The Gospel today puts a great demand on the disciples of Jesus as “He instructed them to take nothing for the journey except a staff – no bread, no haversack, no coppers for their purses. They were to wear sandals but, he added, ‘Do not take a spare tunic.’   I have often wondered why would Jesus demand such hardship of His disciples. Wasn’t it enough that they have already made so many sacrifices and now this? 

Some Bible commentators suggest that the reason Jesus told His disciples to “take nothing for the journey,” may have been because they could travel lighter and faster without the burden of carrying a lot of possessions with them; some others say it may have been because in this way, they would have to depend on other people for their food and shelter.  This meant the apostles would have encountered more people and it would have provided them the opportunity to “preach the good news”. 

Whether it was to help them travel light or seize the opportunity to meet more people, in this first sending of His disciples as described by Mark in his Gospel, Jesus wanted the disciples to understand that just as God gives them power and authority over sickness and demons, it will be God too who provides them with their physical needs.

Reading the Gospel this Sunday, it is highly probable that our eyes will befall on the command to “not take anything” when Jesus sends out His disciples. However, we shouldn’t dwell unnecessarily on the things Jesus says His disciples will not need. Our focus must be on why Jesus sends His disciples out – to continue the work He began. A key fact that many of us tend to miss is that as Jesus sent them out, He gave His disciples “authority” that would help them minister both to the spiritual (preaching) and physical (healing) needs of the people.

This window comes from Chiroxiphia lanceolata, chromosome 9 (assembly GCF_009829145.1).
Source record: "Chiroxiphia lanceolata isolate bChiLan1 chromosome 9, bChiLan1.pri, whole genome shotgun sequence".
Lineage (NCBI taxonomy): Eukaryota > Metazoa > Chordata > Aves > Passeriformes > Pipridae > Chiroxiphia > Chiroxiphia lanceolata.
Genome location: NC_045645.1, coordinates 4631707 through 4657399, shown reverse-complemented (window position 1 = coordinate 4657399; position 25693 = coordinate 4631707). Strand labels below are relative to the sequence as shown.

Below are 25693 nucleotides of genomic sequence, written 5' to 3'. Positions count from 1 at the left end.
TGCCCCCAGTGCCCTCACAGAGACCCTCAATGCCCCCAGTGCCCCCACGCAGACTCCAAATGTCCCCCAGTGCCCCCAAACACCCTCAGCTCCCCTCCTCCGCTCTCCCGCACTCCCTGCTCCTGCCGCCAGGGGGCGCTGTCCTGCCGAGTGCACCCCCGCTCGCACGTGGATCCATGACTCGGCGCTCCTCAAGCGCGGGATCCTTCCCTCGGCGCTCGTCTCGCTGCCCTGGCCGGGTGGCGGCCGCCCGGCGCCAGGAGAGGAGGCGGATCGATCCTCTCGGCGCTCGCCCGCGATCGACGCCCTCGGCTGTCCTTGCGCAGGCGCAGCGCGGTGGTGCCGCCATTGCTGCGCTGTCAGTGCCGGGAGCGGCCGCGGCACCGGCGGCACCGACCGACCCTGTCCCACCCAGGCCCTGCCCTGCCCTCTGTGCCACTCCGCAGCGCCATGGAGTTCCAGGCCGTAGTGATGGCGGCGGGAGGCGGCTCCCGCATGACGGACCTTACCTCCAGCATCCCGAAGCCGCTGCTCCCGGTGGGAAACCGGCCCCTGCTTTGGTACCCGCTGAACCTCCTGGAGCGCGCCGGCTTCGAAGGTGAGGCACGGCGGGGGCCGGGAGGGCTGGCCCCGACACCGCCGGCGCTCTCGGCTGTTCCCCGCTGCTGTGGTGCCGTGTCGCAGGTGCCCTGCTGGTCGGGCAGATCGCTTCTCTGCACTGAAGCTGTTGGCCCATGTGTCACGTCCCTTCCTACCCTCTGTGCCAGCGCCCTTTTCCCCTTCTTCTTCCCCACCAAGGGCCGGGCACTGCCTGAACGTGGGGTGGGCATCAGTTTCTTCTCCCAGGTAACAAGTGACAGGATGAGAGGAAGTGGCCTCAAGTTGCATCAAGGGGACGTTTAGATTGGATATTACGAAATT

Remembering that two thousand years ago the disciples were called, chosen, sent out, and given a mission, the Gospel this Sunday calls us to recognise our own calling and to seek to know what God asks of us in these challenging times. Our world is always in need of preaching and healing but perhaps in these challenging times, our preaching and healing must be demonstrated in our love and service towards others. 

Being a disciple of Jesus and more importantly, as evangeliser, we are called to share not only words, ideas, or doctrines, but an experience, our experience of God and of Jesus. There are many people around us who are in need of support in one way or another. It could be food or emotional support and perhaps not all of us are able to do this. But what we can do at a time when God seems either silent or distant? As we are all weathering this storm together, we have the opportunity to be a beacon of hope to those around us.

The uncertainty of the pandemic brings both fear and suffering. However, let us remember that even in a time like this, “suffering produces endurance, and endurance produces character, and character produces hope, and hope does not disappoint us, because God’s love has been poured into our hearts through the Holy Spirit which has been given to us.”

Hope never fails us and all we need to do to regain that hope is to look at the cross since the hope brought by Christ’s cross “is like a beacon that indicates the port to ships that are still afloat on stormy seas.” (Pope Francis).

The authority that comes to us from Jesus Christ is to be that beacon of hope that points to God and none other. During these times, let us remember that every action we take, however small it may be, to show God’s love, mercy and compassion is a way of bringing hope to people that the day will come where we will live in a better world.

15th Sunday in Ordinary Time (11 July 2021)